The Governance Enhancement Committee calls for a thorough overhaul of Toshiba's governance, including appointment of leaders who understand its concepts and practise them. The Committee also called for Toshiba to reduce dependence on regulators and Japan’s Ministry of Economy, Trade and Industry.

Toshiba's been embroiled in strife of this sort since a 2015 accounting scandal, which was followed further problems in 2017 when massive losses in its nuclear power subsidiary led to further executive resignations. Even Kioxia has had troubles, with a stalled IPO bringing further pain.

The company tried to position last Friday's slew of announcements as a new beginning, with Q2 2021 results showing six per cent year-over-year-revenue growth helping things along.

But one of the company's biggest shareholders – Effissimo Capital Management – has signalled it may not support the restructuring plan despite being one of the loudest voices calling for Toshiba to change its ways. ®

Similar topics

Broader topics

Narrower topics


Other stories you might like

  • Ex-Qualcomm Snapdragon chief turns CEO at AI chip startup MemryX

    Meet the new boss

    A former executive leading Qualcomm's Snapdragon computing platforms has departed the company to become CEO at an AI chip startup.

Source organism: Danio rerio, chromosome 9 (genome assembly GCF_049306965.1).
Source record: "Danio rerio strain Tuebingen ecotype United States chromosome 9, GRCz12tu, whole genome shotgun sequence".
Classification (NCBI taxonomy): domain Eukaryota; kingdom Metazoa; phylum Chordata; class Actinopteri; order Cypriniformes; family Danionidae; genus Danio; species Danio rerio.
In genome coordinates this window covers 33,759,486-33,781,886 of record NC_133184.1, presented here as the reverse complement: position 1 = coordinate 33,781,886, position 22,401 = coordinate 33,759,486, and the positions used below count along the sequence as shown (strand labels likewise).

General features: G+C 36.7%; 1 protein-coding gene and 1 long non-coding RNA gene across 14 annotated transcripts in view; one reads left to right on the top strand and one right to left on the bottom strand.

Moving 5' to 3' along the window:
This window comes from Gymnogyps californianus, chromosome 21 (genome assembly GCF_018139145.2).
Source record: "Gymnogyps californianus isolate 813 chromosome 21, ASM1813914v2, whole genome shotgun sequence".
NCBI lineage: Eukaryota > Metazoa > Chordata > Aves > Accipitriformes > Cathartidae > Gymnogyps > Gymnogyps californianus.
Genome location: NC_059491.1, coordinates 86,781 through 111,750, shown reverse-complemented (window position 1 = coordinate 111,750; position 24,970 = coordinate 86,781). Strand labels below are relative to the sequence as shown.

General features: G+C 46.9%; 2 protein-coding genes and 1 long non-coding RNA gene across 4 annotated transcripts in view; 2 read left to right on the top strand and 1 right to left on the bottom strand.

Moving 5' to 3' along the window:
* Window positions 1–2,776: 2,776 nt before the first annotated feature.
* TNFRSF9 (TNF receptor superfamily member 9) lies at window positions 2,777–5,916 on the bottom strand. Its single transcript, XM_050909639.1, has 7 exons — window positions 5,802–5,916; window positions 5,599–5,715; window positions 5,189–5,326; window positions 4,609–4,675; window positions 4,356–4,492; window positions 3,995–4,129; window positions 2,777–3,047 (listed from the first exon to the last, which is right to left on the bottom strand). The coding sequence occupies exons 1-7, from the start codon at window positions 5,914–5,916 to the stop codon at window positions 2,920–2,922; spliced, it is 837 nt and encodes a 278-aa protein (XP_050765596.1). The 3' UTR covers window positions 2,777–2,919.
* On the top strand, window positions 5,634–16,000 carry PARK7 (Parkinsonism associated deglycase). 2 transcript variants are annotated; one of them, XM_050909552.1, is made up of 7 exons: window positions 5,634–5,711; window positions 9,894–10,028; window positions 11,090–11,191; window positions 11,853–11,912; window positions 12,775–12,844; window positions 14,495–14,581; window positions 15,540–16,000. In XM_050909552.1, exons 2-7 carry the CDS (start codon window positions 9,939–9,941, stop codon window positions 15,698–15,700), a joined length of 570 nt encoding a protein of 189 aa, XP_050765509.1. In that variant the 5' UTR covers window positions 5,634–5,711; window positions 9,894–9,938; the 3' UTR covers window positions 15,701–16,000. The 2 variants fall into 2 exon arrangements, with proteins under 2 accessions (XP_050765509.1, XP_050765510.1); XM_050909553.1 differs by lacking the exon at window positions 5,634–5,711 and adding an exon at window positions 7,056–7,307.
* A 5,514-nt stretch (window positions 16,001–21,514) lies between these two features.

Keith Kressin will lead product commercialization for MemryX, which was founded in 2019 and makes memory-intensive AI chiplets.

    The company is now out of stealth mode and will soon commercially ship its AI chips to non-tech customers. The company was testing early generations of its chips with industries including auto and robotics.

    Continue reading
  • Aircraft can't land safely due to interference with upcoming 5G C-band broadband service

    Expect flight delays and diversions, US Federal Aviation Administation warns

    The new 5G C-band wireless broadband service expected to rollout on 5 January 2022 in the US will disrupt local radio signals and make it difficult for airplanes to land safely in harsh weather conditions, according to the Federal Aviation Administration.

    Pilots rely on radio altimeter readings to figure out when and where an aircraft should carry out a series of operations to prepare for touchdown. But the upcoming 5G C-band service beaming from cell towers threatens to interfere with these signals, the FAA warned in two reports.

    Flights may have to be delayed or restricted at certain airports as the new broadband service comes into effect next year. The change could affect some 6,834 airplanes and 1,828 helicopters. The cost to operators is expected to be $580,890.

    Continue reading
  • Canadian charged with running ransomware attack on US state of Alaska

    Cross-border op nabbed our man, boast cops and prosecutors

    A Canadian man is accused of masterminding ransomware attacks that caused "damage" to systems belonging to the US state of Alaska.

    A federal indictment against Matthew Philbert, 31, of Ottawa, was unsealed yesterday, and he was also concurrently charged by the Canadian authorities with a number of other criminal offences at the same time. US prosecutors [PDF] claimed he carried out "cyber related offences" – including a specific 2018 attack on a computer in Alaska.

    The Canadian Broadcasting Corporation reported that Philbert was charged after a 23 month investigation "that also involved the [Royal Canadian Mounted Police, federal enforcers], the FBI and Europol."

    Continue reading

Biting the hand that feeds IT © 1998–2021